It can be difficult to understand why, what initially seems like a simple app, can end up taking months to ship. This is because, as more and more features are added to a piece of software, the complexity doesn’t increase incrementally, but exponentially.
And it’s not just non-technical people who make this mistake… professional software engineers are often majorly underestimating what it takes to build a new app, add a new feature to existing code.
Matt Haughy posted a popular tweet earlier this year saying that when he hears developers say “I could build that app in a weekend” he thinks of a flow diagram (shown below) which outlines the logic of when Slack’s app should send a notification to a user.
Credit to Matt Haughey. @mathowie (2017)
As you can see, there is a lot of work to implement such a ‘simple’ feature, and a large portion of it happens before anyone writes any code.
Imagine if Slack had just implemented the notifications feature on-the-fly. Without thinking thoroughly through the problem, it could have easily resulted in something which annoyed their users rather than helped them – this would then have meant even more work to remove and rewrite the functionality (not to mention dealing with the fact that some customers may have moved to one of their competitor’s app).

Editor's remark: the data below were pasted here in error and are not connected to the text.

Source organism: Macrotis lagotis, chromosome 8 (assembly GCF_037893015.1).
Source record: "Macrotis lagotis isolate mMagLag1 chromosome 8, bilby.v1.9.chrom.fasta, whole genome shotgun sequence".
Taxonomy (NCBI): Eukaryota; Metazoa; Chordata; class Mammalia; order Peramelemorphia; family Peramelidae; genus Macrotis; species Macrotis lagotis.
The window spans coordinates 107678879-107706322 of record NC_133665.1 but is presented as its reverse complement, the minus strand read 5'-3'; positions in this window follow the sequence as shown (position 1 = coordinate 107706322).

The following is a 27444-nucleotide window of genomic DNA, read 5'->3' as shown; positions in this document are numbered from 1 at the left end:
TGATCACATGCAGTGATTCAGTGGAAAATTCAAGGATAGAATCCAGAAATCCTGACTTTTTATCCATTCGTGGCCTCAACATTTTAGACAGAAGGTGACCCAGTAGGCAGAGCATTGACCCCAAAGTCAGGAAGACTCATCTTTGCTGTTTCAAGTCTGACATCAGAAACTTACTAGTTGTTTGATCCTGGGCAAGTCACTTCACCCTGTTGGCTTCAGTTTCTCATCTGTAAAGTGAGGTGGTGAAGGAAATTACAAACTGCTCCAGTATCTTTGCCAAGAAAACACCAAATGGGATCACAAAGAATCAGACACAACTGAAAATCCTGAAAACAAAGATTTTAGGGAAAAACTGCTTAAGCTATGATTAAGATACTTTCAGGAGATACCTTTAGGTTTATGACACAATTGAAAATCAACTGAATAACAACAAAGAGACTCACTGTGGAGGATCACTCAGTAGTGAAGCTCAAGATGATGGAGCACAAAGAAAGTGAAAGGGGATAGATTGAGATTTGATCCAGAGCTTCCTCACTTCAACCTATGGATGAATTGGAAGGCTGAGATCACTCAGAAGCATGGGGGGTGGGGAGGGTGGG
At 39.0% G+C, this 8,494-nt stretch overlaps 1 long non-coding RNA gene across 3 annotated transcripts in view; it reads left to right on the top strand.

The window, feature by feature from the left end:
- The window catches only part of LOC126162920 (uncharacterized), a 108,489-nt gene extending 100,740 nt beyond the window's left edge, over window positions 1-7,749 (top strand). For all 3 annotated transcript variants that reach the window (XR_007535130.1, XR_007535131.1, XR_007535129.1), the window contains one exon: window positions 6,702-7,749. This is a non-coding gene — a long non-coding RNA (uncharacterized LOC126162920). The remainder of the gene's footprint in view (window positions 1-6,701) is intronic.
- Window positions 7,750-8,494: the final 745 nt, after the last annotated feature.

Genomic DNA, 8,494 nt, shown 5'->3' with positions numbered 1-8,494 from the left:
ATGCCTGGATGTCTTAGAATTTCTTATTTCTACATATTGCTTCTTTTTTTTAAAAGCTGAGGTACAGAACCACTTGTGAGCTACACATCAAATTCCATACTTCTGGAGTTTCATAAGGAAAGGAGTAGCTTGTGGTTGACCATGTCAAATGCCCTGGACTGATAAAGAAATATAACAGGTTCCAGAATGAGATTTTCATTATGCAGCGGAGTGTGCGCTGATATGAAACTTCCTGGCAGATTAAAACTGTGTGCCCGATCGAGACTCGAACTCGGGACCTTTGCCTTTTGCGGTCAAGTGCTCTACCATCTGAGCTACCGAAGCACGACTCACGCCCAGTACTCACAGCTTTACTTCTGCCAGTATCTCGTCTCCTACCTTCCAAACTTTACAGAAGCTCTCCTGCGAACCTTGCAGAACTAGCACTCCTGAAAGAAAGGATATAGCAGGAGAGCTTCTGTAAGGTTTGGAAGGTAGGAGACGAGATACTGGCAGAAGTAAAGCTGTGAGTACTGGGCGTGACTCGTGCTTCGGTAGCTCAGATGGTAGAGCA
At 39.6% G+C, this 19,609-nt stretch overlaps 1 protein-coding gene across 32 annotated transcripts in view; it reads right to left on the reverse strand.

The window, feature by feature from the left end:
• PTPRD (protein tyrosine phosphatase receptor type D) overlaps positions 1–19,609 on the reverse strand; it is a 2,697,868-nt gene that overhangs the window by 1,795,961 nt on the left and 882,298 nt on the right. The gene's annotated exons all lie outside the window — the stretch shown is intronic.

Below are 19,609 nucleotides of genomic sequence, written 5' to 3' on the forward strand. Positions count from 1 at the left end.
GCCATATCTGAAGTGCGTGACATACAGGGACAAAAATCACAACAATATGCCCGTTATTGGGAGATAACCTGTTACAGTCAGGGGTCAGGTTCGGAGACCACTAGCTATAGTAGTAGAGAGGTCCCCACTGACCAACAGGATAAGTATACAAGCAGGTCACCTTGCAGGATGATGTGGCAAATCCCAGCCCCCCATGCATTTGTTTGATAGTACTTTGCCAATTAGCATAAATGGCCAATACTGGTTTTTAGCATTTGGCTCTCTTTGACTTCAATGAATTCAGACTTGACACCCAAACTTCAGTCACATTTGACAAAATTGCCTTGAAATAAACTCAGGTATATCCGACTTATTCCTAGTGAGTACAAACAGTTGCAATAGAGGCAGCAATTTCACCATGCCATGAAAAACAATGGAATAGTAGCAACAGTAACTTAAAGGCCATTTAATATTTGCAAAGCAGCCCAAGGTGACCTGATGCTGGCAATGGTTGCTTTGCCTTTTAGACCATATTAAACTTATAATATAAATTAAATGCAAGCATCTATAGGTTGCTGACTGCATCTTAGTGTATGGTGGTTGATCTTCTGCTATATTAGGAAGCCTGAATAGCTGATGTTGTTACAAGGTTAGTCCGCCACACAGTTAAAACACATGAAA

Bill Gates has said, “Most people overestimate what they can do in one year and underestimate what they can do in ten years.”
I think, in a way, Gates’ quote can be applied to building apps. It’s not hard to see existing software (like Evernote, or Trello for example) and acknowledge that it’s had thousands of hours of development to get where it’s at. But of course, my simple 5-screen app can be built in a few weeks, right? In reality, people will more often underestimate ‘small jobs’, and overestimate some of the larger software projects (or at least, more closely estimate the large jobs)!